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    Administration Cites Lack of Definition of 'Good' Source of Whole Grains

    Feb. 15, 2006 -- Food manufacturers should stop using labels branding products as "good" or "excellent" sources of whole grain, the FDA said Wednesday.

    Numerous products, including breads and cereals, now carry labels claiming to be a good source of whole grain. But a guidance issued by the agency now says the claim could be misleading because scientists have not defined what amount of whole grain is "good" or "excellent" for health.

    "They should not be making statements that imply a level, such as 'high' or 'an excellent source,'" says Barbara Schneeman, PhD, director of FDA's Office of Nutritional Products, Labeling, and Dietary Supplements. The FDA does not think that that terminology is appropriate to use on these products, she notes.

    "Food Pyramid" dietary guidelines released by the U.S. Department of Agriculture last year call for consumers to boost their intake of whole grains, which are thought to be a good source of dietary fiber and other nutrients. The guidelines recommend half of all grain in the diet consist of whole grain.

    The guidelines helped spur General Mills to announce last year that it would manufacture all of its cereals using only whole grain.

    Whole grain contains all three major components of a grain kernel: bran, germ, and endosperm. Examples include:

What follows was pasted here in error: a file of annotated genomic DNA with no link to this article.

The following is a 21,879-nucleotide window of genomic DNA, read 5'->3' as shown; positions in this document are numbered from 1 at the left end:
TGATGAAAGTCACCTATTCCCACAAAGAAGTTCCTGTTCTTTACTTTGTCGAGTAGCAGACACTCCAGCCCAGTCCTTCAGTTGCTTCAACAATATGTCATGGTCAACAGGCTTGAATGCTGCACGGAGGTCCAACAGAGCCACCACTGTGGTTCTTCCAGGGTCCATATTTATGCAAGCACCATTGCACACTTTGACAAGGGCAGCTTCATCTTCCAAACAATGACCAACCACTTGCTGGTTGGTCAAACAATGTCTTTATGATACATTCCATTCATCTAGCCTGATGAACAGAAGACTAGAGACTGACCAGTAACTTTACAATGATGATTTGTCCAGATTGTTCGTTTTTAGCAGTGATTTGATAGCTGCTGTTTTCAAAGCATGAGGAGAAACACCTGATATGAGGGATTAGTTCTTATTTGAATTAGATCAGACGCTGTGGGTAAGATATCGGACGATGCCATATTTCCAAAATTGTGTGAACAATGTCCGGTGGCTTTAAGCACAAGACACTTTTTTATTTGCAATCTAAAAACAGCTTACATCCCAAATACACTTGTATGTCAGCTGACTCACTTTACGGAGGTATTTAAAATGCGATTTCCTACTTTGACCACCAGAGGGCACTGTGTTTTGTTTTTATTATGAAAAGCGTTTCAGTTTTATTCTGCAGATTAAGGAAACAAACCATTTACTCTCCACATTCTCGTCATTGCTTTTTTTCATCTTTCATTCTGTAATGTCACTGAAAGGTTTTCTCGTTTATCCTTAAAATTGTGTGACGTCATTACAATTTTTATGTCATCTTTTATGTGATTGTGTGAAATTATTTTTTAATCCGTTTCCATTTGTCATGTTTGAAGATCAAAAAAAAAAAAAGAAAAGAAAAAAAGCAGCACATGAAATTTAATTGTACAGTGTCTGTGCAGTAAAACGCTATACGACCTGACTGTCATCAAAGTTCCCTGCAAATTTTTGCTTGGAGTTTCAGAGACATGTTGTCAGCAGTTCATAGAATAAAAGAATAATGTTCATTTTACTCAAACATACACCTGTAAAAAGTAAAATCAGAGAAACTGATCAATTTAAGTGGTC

• Whole-wheat flour
    • Bulgur (cracked wheat)
    • Oatmeal
    • Whole cornmeal
    • Brown rice

    According to the USDA, refined grains have been milled, a process that removes the bran and germ. This is done to give grains a finer texture and improve their shelf life, but it also removes dietary fiber, iron, and many B vitamins.

    Industry groups, regulators, and researchers often differ on how they define whole grain.

    FDA's guidance does not yet have the force of law. Schneeman says that the agency is trying to give consumers a "more consistent" definition of what "whole grain" means when they see it on food labels. The agency opened a 60-day comment period allowing industry and the public to give input on the guidance.

    But the document does give a sense of how FDA will view food label claims in the future.

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